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super applied twice.

Steven Coddington

Joined: Oct 17, 2004
Posts: 10
Is there a way to explicitly go up two class levels to access a method?. For example, I have classes Shape, Triangle extends Shape, and RightTriangle extends Triangle. If I have an instance of RightTriangle and want to use, for example the toString() method in Shape from a method in RightTriangle.

I tried super.super.toString() to no avail (error message using BlueJ was <identifier> expected). I cannot find the correct way in my books.

I can go up one step at a time, of course, but that seems less cool to me. If this is the only way, I will be sorely disappointed.

Thanks in advance for any help.

Steve Coddington
Deepak Chopra
Ranch Hand

Joined: Jul 23, 2007
Posts: 433


First of all let consider your case:
you have toString method in shaper class..
In fact you have override the Object version of toString ...! toString method is originally defined in Object class..
when you extend shape in get only one toString method ..which is most specific to Triangle class..or you can say got shape version of toString()..!! you again override this method..!!
when you extend triangle in get only one version of toString..which is Triangle version..!!
So now there can be two scenario..!!
1) if you do not override..toString in rightT.. class..then you can call it directly..!! or even if you call it by super.toString() will call immediate superclass method..!!

2)If you override..toString..then in order to call toString() triangle version..!! then you have to use super..!!
once methods are override we don't have access to higher superclass method..!!
except in the following case

Shape s = new Shape();

This is the only way to call shape version of toString..
or you have to define a method in Triangle version gives a call to shape version of toString..!!

Thanks and Regards,
SCJP 1.5 (90%), SCWCD 1.5 (85%), The Jovial Java, java.util.concurrent tutorial
Campbell Ritchie

Joined: Oct 13, 2005
Posts: 46367
Pardon? I am not sure I understand you, Sunny Jain.

You are correct that there is an Object#toString() method, which is a default returning class name - @ sign - hash Code in hexadecimal.

You can use that toString() method in any class by callingor in a Triangle class like thisor similar. So in Triangle it might print
com.jain.sunny.Triangle@1234abcd: sides: 3.00000 3.00000 3.00000
If you extend your Triangle class to create a RightTriangle class, the method will behave polymorphically and print something like this:
com.jain.sunny.RightTriangle@123abcde: sides: 3.00000 4.00000 5.00000
So there might be no need to override the method.

Or you can override it again like thisor similar. So it might print
com.jain.sunny.RightTriangle@12abcdef: sides: 3.00000 4.00000 5.00000: In RightTriangle class
That is what you will get even if you declareRemember polymorphism will give the method which is attached to the instance via its class object, not the version in the superclass you declare.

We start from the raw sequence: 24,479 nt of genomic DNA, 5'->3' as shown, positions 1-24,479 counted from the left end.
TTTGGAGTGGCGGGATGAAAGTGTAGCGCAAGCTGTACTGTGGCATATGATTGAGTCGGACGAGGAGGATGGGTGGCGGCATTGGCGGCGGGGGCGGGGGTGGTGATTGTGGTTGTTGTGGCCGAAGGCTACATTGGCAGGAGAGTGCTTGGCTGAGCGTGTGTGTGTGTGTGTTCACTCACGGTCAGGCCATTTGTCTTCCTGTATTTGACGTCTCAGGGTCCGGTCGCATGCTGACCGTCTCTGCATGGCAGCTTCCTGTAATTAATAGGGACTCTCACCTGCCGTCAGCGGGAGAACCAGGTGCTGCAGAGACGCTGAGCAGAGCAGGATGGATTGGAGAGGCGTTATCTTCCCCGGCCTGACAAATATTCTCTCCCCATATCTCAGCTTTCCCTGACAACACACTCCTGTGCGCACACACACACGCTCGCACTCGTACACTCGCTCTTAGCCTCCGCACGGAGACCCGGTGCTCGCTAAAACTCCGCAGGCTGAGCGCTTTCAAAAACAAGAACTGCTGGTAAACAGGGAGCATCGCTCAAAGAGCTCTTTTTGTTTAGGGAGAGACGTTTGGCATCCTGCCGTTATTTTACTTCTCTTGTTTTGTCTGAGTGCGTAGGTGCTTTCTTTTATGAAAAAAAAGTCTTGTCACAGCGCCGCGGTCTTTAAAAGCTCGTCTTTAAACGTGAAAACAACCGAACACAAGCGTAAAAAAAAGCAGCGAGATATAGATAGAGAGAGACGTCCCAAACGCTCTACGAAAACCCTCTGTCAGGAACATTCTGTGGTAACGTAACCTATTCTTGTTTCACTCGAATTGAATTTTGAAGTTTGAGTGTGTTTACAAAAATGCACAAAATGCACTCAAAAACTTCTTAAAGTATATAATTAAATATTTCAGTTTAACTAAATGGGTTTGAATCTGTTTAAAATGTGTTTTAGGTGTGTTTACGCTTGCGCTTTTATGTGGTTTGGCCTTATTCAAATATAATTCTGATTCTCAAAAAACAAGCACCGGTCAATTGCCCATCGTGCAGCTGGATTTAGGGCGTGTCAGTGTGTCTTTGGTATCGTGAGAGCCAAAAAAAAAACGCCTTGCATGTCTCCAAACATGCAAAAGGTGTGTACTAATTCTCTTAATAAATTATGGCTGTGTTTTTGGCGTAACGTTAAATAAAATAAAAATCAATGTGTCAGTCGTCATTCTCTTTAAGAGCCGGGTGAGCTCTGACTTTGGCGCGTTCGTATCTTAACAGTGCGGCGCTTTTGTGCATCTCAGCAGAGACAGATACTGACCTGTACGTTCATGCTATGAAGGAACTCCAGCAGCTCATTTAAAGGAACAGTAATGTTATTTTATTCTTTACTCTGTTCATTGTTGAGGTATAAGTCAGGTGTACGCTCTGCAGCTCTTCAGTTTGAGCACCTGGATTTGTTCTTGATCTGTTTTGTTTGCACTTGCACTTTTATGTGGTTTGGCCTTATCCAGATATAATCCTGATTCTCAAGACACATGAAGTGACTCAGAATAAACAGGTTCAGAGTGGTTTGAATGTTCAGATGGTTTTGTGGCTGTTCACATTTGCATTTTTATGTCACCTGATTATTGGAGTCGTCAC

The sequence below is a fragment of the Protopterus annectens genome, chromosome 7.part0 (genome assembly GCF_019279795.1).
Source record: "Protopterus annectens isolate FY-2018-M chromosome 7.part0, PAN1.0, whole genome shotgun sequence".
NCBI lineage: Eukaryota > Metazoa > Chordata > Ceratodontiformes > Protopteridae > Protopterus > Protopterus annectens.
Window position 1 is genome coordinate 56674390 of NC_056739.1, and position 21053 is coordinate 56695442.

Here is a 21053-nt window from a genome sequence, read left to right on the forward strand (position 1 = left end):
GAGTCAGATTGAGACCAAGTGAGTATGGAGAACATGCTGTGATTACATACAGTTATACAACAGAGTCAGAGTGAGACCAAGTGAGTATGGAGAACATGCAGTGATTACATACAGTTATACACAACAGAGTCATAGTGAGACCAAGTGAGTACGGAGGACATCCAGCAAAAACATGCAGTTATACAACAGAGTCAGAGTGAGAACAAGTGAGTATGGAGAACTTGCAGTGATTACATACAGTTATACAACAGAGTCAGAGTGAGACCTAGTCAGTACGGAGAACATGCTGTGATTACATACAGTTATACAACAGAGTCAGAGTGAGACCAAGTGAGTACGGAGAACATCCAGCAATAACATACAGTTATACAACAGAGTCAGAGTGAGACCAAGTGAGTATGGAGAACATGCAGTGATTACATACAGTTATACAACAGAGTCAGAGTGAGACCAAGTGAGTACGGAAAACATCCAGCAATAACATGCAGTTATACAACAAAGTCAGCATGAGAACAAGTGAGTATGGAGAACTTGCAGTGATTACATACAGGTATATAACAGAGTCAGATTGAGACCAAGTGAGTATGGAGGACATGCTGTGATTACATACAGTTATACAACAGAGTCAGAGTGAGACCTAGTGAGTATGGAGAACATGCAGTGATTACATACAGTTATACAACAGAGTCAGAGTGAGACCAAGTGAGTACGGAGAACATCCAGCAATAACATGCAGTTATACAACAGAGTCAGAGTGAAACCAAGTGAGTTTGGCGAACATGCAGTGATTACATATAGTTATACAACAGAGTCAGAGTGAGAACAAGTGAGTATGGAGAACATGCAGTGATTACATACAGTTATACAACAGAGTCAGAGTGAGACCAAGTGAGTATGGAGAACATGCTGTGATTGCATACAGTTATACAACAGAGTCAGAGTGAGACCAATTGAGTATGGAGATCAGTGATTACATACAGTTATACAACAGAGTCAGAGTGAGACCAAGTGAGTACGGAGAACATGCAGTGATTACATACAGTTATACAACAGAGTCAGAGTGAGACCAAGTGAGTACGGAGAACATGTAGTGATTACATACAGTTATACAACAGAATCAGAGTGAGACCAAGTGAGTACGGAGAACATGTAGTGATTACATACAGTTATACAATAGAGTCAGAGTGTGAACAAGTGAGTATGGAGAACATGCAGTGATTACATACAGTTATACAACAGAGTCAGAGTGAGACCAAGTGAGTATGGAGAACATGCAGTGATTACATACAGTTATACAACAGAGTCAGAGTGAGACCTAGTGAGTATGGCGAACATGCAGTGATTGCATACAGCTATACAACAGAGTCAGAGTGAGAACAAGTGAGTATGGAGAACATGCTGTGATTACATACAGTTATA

So that is how you would have to gain access to a superclass of a superclass, and why it might not be necessary in the first place.
Deepak Chopra
Ranch Hand

Joined: Jul 23, 2007
Posts: 433

i dont know why you did not understand..Let me try to put you in simple words,
What i meant to say:

Raghavan Muthu
Ranch Hand

Joined: Apr 20, 2006
Posts: 3381

That's right Sunny Jain. I got your context of 'having a call to super.toString() in the overridden toString() methods of respective classes'.

But as CR pointed out, it was a bit confusing. It seems to be rather! No worries. CR had also helped you in the same way by quoting the same example given by the OP (Original Poster).

In your case, if you simply delegate to "super.toString()", always you will get the same version of toString() printed. Got that? Irrespective of the instance type, it will invoke the BaseClass (A)'s toString() method, which may not really solve the purpose, as each and everyclass has given a flexibility to override the method to include its own meaningful information to be printed.

But as per CR's example, you are not simply delegating to super, but you append your own subclass specific information also. That way, you get the specific information of each individual class as well.

Hope this helps!

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Campbell Ritchie

Joined: Oct 13, 2005
Posts: 46367
I have been thinking about this question since yesterday, and I think it is even more inappropriate than I first thought to get at "super.super" class members.

If "Triangle" has overridden "Shape" or "Object" members, then "RightTriangle" has no business getting at Shape or Object members other than via Triangle. If RightTriangle can use a "Shape" object in the form it is in Shape, bypassing the overriding in "Triangle", then you can no longer say that a RightTriangle IS-A Triangle. You can only say it is a Shape. It is no "extends" Triangle, if it can use "Shape" members.

I know I am not being clear. Let's try an example.If you could get Triangle#toString() to return what appears in Object, you would be bypassing Shape, then you could no longer say, "a Triangle IS-A Shape."
Deepak Chopra
Ranch Hand

Joined: Jul 23, 2007
Posts: 433

Yes you are absolutely correct..!!!I was thinking from syntactical point of view...!! But from conceptual point of have given very strong point..!! I think after getting your point in my head..i don't even need to look at the code for verification....!!
I agree. Here's the link:
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